What about the use of algaecides?


The use of algaecides is ineffective in the control of cyanobacteria, as well as being a potential problem in and of itself. In fact, algaecides cause a massive release of toxins present in cyanobacteria. As well, these pesticides can adversely affect aquatic life and human health.
 
 

There is a cyanobacteria bloom in the lake, I saw it!


If you observe signs of cyanobacteria blooms in the lake, it is important to advise the regional office of the Environment department (MDDELCC). A laboratory analysis for toxins is called for.
MDDELCC, Eastern Townships regional office : 819-820-3882


What is the MCI’s network of observers?

Since 2006, MCI has put in place a network of observers, in order to identify all cyanobacteria blooms that occur on the lake. The work is not complicated, requiring only a regular observation of the water near your property and during boating excursions. If you note any signs of blooms, even if you are unsure if they are cyanobacteria, simply take a picture or a short video and note the extent and location of the bloom. Send the information to us via email at the following address: info@memphremagog.org. You can also call the MCI’s lake patrol at 819-620-3939, as the patrollers can often go to the site the same day to validate the observation and answer any questions you may have. The information collected is forwarded to the environment department (MDDELCC) as well as to the municipalities concerned. Only this teamwork can allow us to protect our magnificent lake, so important for our region. Do not hesitate to join our group of observers!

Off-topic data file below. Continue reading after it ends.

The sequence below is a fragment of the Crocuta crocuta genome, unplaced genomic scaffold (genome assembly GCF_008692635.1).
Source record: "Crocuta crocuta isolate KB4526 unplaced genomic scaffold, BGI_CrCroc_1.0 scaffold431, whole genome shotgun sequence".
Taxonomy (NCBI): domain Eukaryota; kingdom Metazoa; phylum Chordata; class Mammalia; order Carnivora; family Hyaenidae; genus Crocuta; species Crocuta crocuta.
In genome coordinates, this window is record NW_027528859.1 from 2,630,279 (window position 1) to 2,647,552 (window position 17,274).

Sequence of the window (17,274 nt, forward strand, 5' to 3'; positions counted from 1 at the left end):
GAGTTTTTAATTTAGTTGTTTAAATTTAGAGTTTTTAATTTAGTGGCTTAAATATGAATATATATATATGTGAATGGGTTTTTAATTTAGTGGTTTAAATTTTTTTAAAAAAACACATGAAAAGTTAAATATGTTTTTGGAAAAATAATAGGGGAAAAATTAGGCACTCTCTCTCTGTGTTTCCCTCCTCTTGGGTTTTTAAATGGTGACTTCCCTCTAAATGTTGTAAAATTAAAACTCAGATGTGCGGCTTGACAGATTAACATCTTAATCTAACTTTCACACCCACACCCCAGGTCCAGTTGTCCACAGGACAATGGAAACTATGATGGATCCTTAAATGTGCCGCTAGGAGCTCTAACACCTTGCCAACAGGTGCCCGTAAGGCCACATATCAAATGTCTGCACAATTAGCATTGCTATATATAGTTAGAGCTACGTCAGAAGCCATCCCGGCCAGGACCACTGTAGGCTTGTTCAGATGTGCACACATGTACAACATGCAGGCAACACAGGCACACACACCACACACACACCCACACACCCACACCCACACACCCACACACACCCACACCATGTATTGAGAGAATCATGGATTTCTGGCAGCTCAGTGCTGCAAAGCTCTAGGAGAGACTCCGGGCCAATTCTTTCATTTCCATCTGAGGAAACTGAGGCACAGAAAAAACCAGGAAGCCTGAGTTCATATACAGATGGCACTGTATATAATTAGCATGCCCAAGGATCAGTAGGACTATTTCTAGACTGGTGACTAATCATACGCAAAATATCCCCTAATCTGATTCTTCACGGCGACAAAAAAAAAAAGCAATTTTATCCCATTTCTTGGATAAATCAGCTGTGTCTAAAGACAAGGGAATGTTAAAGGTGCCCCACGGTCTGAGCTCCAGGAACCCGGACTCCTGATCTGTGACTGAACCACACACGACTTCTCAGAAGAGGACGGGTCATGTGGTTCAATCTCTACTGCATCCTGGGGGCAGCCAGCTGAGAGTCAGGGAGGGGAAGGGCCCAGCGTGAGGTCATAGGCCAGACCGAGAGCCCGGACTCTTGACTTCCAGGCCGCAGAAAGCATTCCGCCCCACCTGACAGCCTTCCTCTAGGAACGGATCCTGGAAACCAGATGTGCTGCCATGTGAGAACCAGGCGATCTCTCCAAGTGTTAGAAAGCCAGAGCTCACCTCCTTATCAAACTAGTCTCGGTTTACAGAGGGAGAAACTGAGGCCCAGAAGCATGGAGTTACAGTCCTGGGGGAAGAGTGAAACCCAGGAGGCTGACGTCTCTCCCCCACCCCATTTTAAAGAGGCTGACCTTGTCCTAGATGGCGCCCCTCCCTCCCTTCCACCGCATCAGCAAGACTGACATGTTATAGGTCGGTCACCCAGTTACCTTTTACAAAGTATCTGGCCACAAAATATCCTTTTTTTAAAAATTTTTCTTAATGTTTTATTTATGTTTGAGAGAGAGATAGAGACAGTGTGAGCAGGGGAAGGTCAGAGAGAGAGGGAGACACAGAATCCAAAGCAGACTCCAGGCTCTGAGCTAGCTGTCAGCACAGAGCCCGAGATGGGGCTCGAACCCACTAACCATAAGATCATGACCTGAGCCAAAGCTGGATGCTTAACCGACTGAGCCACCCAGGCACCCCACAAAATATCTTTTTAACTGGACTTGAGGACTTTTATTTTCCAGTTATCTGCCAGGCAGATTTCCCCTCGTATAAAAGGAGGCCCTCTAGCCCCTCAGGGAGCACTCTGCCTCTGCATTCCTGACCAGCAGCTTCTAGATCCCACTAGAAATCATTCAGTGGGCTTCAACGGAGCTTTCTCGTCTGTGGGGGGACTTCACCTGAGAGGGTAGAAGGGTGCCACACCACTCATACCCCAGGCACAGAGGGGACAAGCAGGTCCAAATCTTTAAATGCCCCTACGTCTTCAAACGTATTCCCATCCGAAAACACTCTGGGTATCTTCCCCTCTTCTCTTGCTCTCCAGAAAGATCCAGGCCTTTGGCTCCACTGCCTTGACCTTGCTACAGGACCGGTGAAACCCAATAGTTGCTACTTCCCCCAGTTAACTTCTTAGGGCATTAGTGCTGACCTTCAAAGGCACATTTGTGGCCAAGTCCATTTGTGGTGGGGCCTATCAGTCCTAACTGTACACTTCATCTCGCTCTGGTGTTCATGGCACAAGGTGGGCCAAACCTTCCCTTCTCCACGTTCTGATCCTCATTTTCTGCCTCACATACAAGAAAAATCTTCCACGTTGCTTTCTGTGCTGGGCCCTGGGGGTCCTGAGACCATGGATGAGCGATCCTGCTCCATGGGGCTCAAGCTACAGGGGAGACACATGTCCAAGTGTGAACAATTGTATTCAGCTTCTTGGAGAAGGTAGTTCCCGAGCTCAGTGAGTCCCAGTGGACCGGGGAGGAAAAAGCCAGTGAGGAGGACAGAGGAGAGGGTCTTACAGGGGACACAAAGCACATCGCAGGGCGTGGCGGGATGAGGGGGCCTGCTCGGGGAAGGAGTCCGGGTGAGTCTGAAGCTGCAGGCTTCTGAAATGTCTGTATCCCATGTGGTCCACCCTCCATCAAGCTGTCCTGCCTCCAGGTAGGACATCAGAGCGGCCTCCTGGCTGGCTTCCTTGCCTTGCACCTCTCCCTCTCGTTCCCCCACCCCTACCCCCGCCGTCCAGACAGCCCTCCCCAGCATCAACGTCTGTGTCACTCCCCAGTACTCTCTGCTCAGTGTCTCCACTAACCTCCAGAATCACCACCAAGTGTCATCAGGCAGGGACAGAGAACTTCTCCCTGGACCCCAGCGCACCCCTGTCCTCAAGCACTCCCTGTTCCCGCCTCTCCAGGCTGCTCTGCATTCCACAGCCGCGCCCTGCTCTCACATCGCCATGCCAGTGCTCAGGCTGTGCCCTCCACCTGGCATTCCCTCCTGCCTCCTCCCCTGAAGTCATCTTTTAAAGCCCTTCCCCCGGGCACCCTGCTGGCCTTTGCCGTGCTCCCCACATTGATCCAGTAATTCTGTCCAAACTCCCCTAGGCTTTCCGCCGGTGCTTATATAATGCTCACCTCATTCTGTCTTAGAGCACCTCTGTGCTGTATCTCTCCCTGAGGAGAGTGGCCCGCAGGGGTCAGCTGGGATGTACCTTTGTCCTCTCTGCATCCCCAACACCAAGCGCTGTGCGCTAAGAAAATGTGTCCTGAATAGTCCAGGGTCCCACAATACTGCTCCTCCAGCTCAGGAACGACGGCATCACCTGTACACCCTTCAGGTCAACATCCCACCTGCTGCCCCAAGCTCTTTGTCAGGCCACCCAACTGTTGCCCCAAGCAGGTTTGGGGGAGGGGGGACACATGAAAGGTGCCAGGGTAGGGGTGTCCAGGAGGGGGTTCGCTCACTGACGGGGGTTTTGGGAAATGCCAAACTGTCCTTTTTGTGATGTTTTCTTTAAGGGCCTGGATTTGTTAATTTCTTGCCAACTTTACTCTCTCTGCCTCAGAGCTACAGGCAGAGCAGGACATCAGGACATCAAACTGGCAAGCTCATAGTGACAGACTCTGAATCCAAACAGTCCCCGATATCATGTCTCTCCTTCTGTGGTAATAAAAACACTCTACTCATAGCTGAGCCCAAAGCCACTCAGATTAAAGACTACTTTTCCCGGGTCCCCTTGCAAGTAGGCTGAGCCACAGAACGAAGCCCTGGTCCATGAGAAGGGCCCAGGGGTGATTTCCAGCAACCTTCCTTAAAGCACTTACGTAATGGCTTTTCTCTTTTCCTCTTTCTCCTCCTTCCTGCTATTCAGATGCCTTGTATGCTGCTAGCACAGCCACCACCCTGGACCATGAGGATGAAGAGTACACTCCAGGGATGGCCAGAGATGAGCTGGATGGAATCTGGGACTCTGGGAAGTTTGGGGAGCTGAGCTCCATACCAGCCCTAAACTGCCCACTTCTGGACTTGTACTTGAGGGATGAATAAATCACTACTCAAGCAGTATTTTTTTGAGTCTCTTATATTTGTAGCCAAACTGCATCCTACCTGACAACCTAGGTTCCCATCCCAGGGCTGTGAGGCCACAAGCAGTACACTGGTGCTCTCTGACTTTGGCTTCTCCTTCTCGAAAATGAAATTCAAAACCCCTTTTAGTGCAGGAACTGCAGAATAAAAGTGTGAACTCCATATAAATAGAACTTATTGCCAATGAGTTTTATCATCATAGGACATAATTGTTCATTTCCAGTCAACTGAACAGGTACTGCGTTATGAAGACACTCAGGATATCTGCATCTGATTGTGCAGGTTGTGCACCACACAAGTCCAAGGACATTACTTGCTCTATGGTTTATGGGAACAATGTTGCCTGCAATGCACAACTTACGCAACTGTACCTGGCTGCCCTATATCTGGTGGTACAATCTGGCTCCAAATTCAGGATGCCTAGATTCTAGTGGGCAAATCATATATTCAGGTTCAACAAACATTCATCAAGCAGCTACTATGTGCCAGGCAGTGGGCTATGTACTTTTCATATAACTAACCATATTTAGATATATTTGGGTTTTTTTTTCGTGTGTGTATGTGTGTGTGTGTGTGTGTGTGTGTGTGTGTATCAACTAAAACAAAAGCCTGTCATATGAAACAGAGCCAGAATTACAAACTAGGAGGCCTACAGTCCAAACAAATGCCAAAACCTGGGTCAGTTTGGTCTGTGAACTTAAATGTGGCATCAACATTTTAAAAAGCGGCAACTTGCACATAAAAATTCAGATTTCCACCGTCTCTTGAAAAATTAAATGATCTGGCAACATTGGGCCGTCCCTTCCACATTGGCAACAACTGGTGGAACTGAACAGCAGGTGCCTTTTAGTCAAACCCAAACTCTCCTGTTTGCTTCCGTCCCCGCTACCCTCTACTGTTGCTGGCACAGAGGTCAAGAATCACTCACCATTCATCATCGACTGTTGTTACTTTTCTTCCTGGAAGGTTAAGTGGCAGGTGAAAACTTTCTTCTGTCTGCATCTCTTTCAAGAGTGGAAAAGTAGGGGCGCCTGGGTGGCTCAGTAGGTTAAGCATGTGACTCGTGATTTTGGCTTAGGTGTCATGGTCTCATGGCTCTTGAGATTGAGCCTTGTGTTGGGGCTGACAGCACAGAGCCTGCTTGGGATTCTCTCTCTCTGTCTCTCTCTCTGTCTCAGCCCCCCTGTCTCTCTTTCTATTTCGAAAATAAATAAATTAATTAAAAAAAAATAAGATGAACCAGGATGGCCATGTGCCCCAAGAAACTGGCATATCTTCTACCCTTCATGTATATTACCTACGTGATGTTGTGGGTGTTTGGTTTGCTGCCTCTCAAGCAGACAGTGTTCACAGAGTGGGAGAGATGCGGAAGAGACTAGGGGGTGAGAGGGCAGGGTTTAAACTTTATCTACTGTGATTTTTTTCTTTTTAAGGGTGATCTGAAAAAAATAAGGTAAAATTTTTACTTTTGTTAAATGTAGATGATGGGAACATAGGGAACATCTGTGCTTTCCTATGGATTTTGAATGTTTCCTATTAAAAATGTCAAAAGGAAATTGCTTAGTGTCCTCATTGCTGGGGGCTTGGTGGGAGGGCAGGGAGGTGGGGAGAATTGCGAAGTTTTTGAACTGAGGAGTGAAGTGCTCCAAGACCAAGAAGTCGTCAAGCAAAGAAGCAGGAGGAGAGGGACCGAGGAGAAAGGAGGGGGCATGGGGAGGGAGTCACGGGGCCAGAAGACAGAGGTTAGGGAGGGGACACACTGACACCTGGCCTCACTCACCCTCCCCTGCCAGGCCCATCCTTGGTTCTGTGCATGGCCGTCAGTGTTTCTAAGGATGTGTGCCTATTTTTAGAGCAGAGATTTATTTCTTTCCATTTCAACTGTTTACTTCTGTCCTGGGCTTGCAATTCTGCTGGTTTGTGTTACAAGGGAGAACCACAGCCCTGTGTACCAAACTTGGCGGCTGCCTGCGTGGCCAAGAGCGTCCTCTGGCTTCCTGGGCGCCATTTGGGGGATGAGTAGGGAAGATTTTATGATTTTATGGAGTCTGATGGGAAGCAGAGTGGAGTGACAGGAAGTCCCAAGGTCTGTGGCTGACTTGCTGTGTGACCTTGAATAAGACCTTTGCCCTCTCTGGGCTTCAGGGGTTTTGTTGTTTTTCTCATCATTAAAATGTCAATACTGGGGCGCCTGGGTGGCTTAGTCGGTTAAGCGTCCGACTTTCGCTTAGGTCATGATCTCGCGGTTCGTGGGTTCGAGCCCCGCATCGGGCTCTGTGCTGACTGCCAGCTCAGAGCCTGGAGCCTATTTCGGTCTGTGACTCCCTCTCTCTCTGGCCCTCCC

How can we combat cyanobacteria?


In order to eliminate these harmful cyanobacteria blooms, we must reassess in detail how we occupy the territory, and the activities we practice on it. In particular, we need to eliminate all sources of phosphorus that enter the lake. This will not be easy. However, we won this battle once before. Remember the 1950s and the change in septic systems. Everyone must play their part. To find out how you can contribute to the fight against cyanobacteria blooms, please refer to the appropriate section of the Intervenors’ Guide.
 
 

For more information: